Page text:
Georgia Patton - Kansas Folk Art
Georgia Patton and her daughter, NedRa Bonds, live in Kansas City, Kansas. Although members of the African American community, the family's ethnic heritage can also be traced to American Indian ancestry. NedRa considers herself "a little bit of everything," including African American, American Indian, and Irish. Georgia tells stories about her Great Aunt Pocahontas, who, according to family legend, was named in honor of the family's Indian heritage. Georgia, who is knowledgeable in the use of wild plants, suspects that her knowledge was passed down from her American Indian ancestors.
Growing up in rural north central Missouri, Georgia learned from her family about gathering and preparing food. As a child, her family had no refrigeration, but her father had a smokehouse where they preserved meat. The family kept a garden and raised pigs, and food was also found in the wild.
I [gathered food] with my grandmother. There was no TV, no radio. You went to the woods in the summer. You put your [fishing] line in the creek and just wandered around in the woods until you found the berries. . . . When we went into the woods it was for dual purposes—to fish—to get the berries and fruit. Whenever we went fishing everyone had their gallon pail and we filled them up.—Georgia Patton
Georgia continues to gather food in the areas around Kansas City but she gives credit to her family for her knowledge. "Everything I know how to do I learned from my grandmother and my mama," Georgia said. "Because this is what we did every year." Georgia goes fishing regularly and while she is waiting for the fish to bite she looks for fruit trees. "You have to know where to go. . . . I know the time of the year when the fruit's ready," she said. "The wild grape, the wild plum—I got everything but elderberry and the birds got all the elderberry this year. But I got wild plum, wild crabapple, wild grape, and I did get some cherries."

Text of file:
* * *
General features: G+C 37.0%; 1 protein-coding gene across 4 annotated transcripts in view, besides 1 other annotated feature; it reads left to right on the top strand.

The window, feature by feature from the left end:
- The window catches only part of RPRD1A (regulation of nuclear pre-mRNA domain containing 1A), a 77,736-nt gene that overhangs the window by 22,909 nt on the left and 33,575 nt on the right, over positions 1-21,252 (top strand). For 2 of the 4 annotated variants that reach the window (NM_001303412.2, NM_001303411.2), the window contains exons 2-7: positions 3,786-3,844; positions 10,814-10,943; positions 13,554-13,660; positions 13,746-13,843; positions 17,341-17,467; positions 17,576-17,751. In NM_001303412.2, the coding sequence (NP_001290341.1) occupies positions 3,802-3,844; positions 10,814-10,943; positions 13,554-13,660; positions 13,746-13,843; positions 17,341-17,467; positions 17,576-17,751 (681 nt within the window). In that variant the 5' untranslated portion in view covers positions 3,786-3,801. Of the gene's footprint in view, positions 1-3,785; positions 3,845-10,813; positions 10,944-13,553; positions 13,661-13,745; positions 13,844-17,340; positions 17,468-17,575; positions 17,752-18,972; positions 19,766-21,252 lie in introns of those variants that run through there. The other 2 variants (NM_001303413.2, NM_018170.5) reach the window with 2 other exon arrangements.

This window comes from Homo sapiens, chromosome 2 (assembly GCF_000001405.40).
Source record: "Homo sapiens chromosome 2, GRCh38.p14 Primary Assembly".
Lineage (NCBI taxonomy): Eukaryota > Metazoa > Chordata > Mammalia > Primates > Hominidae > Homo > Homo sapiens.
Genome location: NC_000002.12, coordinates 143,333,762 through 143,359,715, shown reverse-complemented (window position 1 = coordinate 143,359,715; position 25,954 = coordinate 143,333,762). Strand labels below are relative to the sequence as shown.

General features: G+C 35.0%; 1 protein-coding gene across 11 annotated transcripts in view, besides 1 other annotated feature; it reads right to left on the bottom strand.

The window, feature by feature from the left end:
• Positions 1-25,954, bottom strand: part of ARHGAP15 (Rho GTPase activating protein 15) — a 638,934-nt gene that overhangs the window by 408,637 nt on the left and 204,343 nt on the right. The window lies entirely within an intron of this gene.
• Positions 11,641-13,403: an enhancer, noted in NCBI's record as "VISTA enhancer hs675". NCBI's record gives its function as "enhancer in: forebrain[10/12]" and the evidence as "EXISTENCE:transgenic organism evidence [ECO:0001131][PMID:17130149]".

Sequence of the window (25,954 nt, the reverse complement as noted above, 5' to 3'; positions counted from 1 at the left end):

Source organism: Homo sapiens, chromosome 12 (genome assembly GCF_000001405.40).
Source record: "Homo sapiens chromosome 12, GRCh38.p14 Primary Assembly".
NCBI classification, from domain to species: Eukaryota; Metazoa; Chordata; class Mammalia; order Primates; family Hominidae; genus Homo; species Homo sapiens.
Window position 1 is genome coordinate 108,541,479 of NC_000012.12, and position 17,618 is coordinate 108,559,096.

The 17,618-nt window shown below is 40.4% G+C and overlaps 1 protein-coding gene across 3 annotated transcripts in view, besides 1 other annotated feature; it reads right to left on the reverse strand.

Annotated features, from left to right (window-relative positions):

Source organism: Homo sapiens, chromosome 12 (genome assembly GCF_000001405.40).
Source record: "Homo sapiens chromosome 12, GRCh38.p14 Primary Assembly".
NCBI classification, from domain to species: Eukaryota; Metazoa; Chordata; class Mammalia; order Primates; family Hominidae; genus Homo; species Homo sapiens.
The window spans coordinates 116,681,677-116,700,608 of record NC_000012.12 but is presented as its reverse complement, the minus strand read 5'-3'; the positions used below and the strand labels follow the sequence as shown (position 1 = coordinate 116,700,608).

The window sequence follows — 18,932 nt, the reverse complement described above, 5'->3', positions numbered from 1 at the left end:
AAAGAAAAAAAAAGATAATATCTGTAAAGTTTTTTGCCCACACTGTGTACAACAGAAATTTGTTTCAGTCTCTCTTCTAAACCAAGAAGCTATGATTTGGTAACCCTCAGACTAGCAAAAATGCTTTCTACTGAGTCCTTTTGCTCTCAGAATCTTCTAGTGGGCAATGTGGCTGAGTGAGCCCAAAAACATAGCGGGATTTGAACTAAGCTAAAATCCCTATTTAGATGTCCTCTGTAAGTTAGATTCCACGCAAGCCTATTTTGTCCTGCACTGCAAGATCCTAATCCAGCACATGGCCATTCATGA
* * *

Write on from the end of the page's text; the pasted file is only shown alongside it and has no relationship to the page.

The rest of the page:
Wild greens are familiar to Georgia and she is proud to claim knowledge of 25 different kinds of greens she finds near her home. "It's that mingling of all of that taste, that's what's good. . . . when you have done it, you know the right amount," she explained. She has passed the knowledge of greens on to her older son. however, she has passed her knowledge of food preparation on to all of her children. According to NedRa, "If I had a quarter for all the applesauce I made!"
From Kansas Folk Arts Apprenticeship Program © KSHS 1989
Entry: Patton, Georgia - Kansas Folk Art
Author: Kansas Historical Society
Author information: The Kansas Historical Society is a state agency charged with actively safeguarding and sharing the state's history.
Date Created: February 2011
Date Modified: March 2013
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